bobgaggle Well-Known Member

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    That wouldn't be the University of Waterloo would it?
     
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  7. RonHebbard

    RonHebbard Well-Known Member Premium Member

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  8. tjrobb

    tjrobb Well-Known Member

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    Heh, I remember working in a university about 10 years ago. No active security, if you knew how you could access the tunnels and find yourself in all sorts of fun places. I can't go into details of course, but it isn't a small school.
     
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  9. Mac Hosehead

    Mac Hosehead Well-Known Member

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    Back in olden times, I worked a touring performance of Joffery II with Ron Reagan Jr.. Everyone on stage had to have a previous background check and were given pins to wear. Secret Service agents wandered the theater talking into their shirt cuffs and whatnot. One agent stationed himself near the rear stage door. He carried a bag about the size of a large satchel. Whenever anyone came to the door he would put his bag into a "ready" position.

    The show was uneventful. Ron Jr. was whisked away at the end. We never saw what was in the bag. The speculation was that it was an Uzi.
     
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  10. Footer

    Footer Senior Team Senior Team Premium Member

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    I work on the NYS capital campus. Every. Single. Vehicle. that enters out dock has to be screened by NYS police. Each public parking lot has a guard booth that may or may not have a trooper in it inspecting every car that comes in. We routinly have NYS police at events. When the Governor is in or any other high level dignitary we have full sweeps with dogs etc. All of this is setup to deture someone from doing something. Its set up to make sure everyone knows someone is watching. Sure, you could blow right through it if you really wanted to but you know you'll have to do that.

    It also there for the artist and venue protection as well. You don't want "band name" or "venue" + stabbing in any headlines. People won't come to your shows anymore. Wherever mass quantities of liquor is served its always in your best interest to make sure there are not weapons there.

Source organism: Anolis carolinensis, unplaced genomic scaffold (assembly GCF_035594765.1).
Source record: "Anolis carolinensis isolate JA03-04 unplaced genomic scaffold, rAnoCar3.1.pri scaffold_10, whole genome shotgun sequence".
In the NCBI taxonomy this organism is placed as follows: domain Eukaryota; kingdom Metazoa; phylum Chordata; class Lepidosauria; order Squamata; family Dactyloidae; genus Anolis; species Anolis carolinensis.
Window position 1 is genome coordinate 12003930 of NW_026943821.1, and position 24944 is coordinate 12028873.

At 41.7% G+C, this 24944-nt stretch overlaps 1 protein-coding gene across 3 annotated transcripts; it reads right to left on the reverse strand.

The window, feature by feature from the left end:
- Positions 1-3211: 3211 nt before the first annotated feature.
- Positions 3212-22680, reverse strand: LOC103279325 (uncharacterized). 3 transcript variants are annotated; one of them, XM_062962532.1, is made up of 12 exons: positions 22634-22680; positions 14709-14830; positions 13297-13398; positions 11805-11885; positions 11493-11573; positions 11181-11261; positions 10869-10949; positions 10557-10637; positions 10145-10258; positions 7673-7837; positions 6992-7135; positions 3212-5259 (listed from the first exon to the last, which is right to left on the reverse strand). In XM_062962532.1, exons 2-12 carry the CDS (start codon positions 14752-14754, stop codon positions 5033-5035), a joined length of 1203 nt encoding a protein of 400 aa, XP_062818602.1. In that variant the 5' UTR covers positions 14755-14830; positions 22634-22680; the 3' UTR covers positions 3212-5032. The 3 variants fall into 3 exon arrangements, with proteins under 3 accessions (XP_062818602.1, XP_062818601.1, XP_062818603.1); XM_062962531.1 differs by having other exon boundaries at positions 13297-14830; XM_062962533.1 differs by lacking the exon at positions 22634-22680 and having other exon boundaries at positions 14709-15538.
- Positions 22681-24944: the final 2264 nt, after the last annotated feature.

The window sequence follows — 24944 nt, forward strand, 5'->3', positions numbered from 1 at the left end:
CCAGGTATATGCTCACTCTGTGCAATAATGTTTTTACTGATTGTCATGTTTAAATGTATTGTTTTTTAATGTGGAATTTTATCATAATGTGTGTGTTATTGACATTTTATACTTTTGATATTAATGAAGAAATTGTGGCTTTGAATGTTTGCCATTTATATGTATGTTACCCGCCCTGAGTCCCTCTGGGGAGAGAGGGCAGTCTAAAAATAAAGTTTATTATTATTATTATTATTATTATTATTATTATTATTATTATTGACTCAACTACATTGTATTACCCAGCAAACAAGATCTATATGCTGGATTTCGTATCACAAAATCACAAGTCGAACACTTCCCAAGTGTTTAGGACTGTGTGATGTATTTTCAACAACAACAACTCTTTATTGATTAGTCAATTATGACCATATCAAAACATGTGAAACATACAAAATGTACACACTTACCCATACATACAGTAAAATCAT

We tend to never have issues at our venue. We always have security on and by the time people get into our space they have run into at least 2 layers of security. Bit different then a festival in the middle of a field.
     
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  11. RickR

    RickR Well-Known Member

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    Our city venues put in scanners a couple of years ago.

    Among the oddities, all staff have venue badges but must go through the very insensitive scanners. Policy is you can then go in and out without scanning. This applies to road crew as well, and they tend to go out to their busses a lot! But locals without show badges are often forced back though if gone more than a few minutes, staff rotation or whatever.

    The county sheriff had an issue with some policies and it sound up as an article I the paper. The official word is that they are refining policies as they go. 3 years later it's still in flux.
     
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  12. RonHebbard

    RonHebbard Well-Known Member Premium Member

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    Last edited: Jun 18, 2019